CSF luau criticized for lax COVID protocol for second consecutive year


A crowd of UK students jumps up and down to music during Christian Student Fellowship’s Luau Party on Friday, Aug. 20, 2021, at CSF’s temporary location on Columbia Avenue in Lexington, Kentucky. Photo by Jack Weaver | Staff

A luau party thrown by UK’s Christian Student Fellowship has caused quite the Twitter stir, and not for the first time. A video of Friday night’s mostly maskless and not socially-distanced event posted by Kernel photographer Jack Weaver (@jack_weaver_) has received over 200,000 Twitter impressions as of Monday, Aug. 23.

Friday night’s event was part of CSF’s annual K Week events, which also typically include a s’mores roast and free pancakes at midnight.

Before the video was posted, CSF had COVID guidelines and a YouTube video about COVID safety on their webpage, but it has since been removed.

CSF’s COVID guidelines originally stated that “Events are being structured to allow for social distancing, with increased spacing between chairs, tables and walkways.”

UK spokesperson Jay Blanton said that the event was registered with the university, and that since it was held outdoors, masks were not required, although they were recommended for those who are unvaccinated and near people for an extended period of time.

“To the extent people have concerns about noncompliance, we urge them to let us know through our coronavirus email address ([email protected]) or through our Office of Student Conduct,” Blanton said. “Importantly, we also go back and review events afterward to examine if and when there are issues or concerns as part of our process.”

Some might consider this CSF’s second strike. Last year during K Week, the organization was banned from hosting events after social distancing issues arose during their luau cookout.

In the weeks leading up to the start of the semester, UK has been pushing to get the vaccination rate to 80%, which is currently at 72.5% and doesn’t include the incoming freshman. On Friday, Aug. 20, there were 224 new cases reported in Lexington-Fayette County and a 7-day rolling average of 190 cases, according to the Lexington-Fayette County Health Department. There are 37 active cases among UK students as of Tuesday, Aug. 24.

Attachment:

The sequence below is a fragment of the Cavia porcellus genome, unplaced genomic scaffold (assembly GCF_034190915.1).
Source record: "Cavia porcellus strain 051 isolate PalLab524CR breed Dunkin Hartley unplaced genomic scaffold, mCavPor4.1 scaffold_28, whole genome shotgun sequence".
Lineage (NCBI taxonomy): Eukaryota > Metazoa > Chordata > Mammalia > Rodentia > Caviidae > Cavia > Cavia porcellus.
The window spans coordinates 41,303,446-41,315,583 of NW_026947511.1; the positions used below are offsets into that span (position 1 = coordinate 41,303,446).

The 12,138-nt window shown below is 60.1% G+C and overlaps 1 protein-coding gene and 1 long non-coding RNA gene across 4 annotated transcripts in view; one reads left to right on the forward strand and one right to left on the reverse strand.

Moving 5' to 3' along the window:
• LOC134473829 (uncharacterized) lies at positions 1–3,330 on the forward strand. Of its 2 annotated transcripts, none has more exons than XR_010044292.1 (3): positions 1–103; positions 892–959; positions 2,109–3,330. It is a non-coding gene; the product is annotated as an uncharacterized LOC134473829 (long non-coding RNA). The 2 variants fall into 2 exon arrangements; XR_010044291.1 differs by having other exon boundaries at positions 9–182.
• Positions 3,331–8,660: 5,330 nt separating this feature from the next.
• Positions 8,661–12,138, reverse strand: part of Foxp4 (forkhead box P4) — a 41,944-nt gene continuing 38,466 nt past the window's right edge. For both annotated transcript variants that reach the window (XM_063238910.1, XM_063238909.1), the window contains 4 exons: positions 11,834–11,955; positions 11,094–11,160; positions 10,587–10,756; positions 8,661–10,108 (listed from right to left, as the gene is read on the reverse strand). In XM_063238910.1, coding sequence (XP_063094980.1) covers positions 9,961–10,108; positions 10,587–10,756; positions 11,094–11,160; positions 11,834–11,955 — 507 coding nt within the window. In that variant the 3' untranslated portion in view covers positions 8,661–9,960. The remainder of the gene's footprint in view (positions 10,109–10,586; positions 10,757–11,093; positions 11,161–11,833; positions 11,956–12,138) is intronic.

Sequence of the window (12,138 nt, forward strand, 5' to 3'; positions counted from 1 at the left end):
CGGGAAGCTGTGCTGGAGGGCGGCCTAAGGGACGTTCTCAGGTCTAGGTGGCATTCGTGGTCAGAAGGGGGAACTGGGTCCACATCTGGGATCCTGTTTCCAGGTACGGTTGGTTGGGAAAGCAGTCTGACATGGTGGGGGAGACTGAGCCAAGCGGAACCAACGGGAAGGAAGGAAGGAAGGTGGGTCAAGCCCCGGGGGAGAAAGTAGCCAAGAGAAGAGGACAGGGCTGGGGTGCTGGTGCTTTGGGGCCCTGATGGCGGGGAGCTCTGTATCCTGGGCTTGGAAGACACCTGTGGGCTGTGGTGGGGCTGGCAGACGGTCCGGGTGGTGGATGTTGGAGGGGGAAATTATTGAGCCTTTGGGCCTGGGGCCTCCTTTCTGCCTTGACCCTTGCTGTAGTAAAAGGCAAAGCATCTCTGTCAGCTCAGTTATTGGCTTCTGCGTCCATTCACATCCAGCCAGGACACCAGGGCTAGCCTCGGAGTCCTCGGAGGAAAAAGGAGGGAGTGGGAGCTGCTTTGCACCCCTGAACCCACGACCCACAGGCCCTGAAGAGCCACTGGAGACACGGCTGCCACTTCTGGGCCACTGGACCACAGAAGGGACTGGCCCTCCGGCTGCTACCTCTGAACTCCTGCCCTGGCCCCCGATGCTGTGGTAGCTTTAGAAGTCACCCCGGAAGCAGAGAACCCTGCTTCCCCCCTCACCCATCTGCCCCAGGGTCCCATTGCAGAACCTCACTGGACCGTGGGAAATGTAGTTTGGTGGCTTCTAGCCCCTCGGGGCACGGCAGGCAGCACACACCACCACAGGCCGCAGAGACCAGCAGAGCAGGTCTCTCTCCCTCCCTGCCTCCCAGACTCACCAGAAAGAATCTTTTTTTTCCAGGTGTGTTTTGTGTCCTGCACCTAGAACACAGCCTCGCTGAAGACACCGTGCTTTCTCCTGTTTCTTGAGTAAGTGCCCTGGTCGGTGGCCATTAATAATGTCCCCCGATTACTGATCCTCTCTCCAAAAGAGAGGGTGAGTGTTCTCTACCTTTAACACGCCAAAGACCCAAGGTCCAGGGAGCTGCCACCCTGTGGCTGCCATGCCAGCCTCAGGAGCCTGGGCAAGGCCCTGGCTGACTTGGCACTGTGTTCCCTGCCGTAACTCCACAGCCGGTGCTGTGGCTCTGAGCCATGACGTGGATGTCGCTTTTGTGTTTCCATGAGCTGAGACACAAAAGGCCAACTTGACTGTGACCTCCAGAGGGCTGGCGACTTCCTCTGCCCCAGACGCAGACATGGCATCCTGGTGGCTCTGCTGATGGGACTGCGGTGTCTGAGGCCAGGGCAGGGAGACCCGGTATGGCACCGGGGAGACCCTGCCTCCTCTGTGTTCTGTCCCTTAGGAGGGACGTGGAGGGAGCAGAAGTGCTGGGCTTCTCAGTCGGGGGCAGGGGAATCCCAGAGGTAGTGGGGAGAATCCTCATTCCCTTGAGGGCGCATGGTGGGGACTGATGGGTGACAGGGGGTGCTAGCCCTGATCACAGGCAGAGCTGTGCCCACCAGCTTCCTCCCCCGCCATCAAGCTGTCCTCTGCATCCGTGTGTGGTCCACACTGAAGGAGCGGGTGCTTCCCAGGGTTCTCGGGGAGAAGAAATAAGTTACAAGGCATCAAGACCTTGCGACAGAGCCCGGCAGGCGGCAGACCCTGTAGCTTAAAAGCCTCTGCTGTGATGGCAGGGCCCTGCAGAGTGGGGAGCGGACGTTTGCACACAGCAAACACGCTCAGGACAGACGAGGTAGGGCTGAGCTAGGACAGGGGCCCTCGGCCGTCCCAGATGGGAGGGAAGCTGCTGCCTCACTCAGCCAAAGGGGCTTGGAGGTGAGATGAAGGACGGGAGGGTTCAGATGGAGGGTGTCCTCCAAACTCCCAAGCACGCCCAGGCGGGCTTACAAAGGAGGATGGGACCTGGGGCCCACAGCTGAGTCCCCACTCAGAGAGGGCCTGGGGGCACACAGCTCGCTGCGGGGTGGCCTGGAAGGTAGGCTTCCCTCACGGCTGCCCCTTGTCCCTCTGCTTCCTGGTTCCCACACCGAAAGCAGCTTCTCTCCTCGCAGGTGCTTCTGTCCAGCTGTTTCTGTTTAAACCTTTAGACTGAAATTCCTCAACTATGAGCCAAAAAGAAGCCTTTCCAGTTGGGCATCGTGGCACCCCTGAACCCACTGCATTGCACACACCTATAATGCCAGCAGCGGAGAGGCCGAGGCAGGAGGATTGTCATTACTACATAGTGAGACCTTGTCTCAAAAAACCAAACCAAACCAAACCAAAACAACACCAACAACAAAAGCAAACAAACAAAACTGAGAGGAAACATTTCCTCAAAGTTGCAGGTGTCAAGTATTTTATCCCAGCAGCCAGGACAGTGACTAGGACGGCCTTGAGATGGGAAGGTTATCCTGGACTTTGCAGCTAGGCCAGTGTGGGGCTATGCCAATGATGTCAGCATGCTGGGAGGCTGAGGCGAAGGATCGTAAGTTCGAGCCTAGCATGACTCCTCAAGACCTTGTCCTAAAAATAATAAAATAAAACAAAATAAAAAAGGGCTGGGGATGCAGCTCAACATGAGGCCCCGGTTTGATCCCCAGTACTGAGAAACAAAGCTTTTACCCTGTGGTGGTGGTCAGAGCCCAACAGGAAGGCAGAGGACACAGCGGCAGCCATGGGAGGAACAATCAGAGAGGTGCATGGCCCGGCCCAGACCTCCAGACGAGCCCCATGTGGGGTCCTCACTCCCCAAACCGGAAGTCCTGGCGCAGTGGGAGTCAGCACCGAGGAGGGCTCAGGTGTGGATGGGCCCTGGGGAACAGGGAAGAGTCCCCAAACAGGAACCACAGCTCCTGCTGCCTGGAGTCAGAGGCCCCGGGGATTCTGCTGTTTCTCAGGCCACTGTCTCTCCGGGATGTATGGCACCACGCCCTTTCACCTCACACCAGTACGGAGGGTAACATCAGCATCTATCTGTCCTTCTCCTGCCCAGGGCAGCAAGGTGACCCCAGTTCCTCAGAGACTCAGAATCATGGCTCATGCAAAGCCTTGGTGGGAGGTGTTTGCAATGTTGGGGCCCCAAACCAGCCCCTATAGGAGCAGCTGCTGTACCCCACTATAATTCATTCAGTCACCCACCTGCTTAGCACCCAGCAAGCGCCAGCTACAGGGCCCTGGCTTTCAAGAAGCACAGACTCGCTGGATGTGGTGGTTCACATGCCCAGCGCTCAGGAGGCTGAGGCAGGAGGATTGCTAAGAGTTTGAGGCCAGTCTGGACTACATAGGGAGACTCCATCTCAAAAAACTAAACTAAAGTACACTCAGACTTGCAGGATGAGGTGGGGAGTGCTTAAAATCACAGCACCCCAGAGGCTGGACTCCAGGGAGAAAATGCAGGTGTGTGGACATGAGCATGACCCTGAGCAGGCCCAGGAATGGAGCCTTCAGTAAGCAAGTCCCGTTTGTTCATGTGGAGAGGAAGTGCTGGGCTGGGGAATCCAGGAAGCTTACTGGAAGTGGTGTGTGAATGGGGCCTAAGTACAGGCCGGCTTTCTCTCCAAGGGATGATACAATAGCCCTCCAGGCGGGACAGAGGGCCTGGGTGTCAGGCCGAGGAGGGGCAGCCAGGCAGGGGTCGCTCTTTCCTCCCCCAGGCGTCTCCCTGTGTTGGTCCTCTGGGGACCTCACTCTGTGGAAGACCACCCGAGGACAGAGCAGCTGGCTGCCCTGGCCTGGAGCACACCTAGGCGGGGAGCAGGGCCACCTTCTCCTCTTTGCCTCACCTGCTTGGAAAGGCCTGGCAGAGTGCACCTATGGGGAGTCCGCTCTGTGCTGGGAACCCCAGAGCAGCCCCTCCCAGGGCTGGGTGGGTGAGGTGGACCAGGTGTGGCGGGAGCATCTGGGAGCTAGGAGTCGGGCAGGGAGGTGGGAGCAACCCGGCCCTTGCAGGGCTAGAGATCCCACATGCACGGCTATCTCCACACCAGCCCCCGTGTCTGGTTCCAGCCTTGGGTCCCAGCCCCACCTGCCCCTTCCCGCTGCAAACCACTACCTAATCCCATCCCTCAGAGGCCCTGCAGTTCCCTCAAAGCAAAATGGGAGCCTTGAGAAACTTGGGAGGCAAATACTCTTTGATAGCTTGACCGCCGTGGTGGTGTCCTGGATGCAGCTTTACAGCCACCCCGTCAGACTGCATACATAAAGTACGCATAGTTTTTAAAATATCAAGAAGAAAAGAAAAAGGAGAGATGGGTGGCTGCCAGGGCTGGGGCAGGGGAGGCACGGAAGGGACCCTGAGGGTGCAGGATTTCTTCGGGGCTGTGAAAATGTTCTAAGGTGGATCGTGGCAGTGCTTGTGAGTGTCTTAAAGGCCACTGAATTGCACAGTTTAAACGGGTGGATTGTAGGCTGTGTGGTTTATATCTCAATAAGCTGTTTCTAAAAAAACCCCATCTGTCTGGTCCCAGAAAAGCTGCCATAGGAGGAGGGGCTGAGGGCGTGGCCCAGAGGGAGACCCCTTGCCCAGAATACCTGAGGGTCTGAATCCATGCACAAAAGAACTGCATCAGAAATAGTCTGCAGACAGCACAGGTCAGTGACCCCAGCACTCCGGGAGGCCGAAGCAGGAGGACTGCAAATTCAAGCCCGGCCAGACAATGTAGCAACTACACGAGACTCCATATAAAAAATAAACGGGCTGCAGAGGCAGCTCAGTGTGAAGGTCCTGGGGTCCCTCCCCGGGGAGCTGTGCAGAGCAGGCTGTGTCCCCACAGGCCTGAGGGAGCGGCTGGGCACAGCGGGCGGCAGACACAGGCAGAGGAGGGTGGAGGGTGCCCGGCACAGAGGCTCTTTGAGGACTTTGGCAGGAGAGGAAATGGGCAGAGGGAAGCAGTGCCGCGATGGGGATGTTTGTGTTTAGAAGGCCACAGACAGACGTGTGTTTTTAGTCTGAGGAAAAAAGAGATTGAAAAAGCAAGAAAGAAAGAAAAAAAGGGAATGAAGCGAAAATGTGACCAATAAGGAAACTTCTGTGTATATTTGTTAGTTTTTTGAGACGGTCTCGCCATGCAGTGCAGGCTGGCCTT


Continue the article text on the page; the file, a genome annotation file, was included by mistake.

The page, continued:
With classes currently in session, some faculty members are concerned about the effects of the party.

“Between low vaccination rates among students, no social distancing in classes and masking that isn’t terribly effective, the consequences from events like UK CSF’s certainly can spill over to other students or faculty who didn’t ask for it,” said economics professor Aaron Yelowitz.

Yelowitz added that even if UK reaches the 80% vaccinated mark, the chances of having at least one unvaccinated student in a class of 45 is over 99.9%.

Dr. Christal Badour, associate professor of psychology, was also disappointed to hear about the luau party.

 “I thank the university for pushing vaccinations and encouraging students to do so,” she said. “But it’s incredibly disheartening to see them not taking the proper precautions. I’ve had many conversations with my colleagues who feel the same way.”

While several professors were concerned, students were largely indifferent. 

Freshman Christina Winfree said she didn’t have an issue with the event, and doesn’t think that masking was necessary. 

“I’ve had COVID twice. It’s the most mild illness I’ve ever had in my life,” Winfree said. 

Junior Robert Walker doesn’t know whether or not he’s had COVID, but he agrees that masks are an unnecessary fear tactic. 

“In my opinion, if you don’t want to wear a mask, and you’re a consenting adult, you’re right,” he said. “This is America.”

While sophomore Caanan Neaves was bothered by the uncontrolled crowd walking back and forth across busy streets, “standing in the middle of the road like they wanted to get hit by a car or something.” He thought the lack of masks and social distancing was inevitable.

“When you have a bunch of students on college, and they’re all trying to find ways to be social and hang out, you’re going to have large gatherings of people without masks — it’s just gonna happen,” Neaves said. “It’s something the university can’t control, as much as they think that they can.”

The Kernel has reached out to CSF for a statement.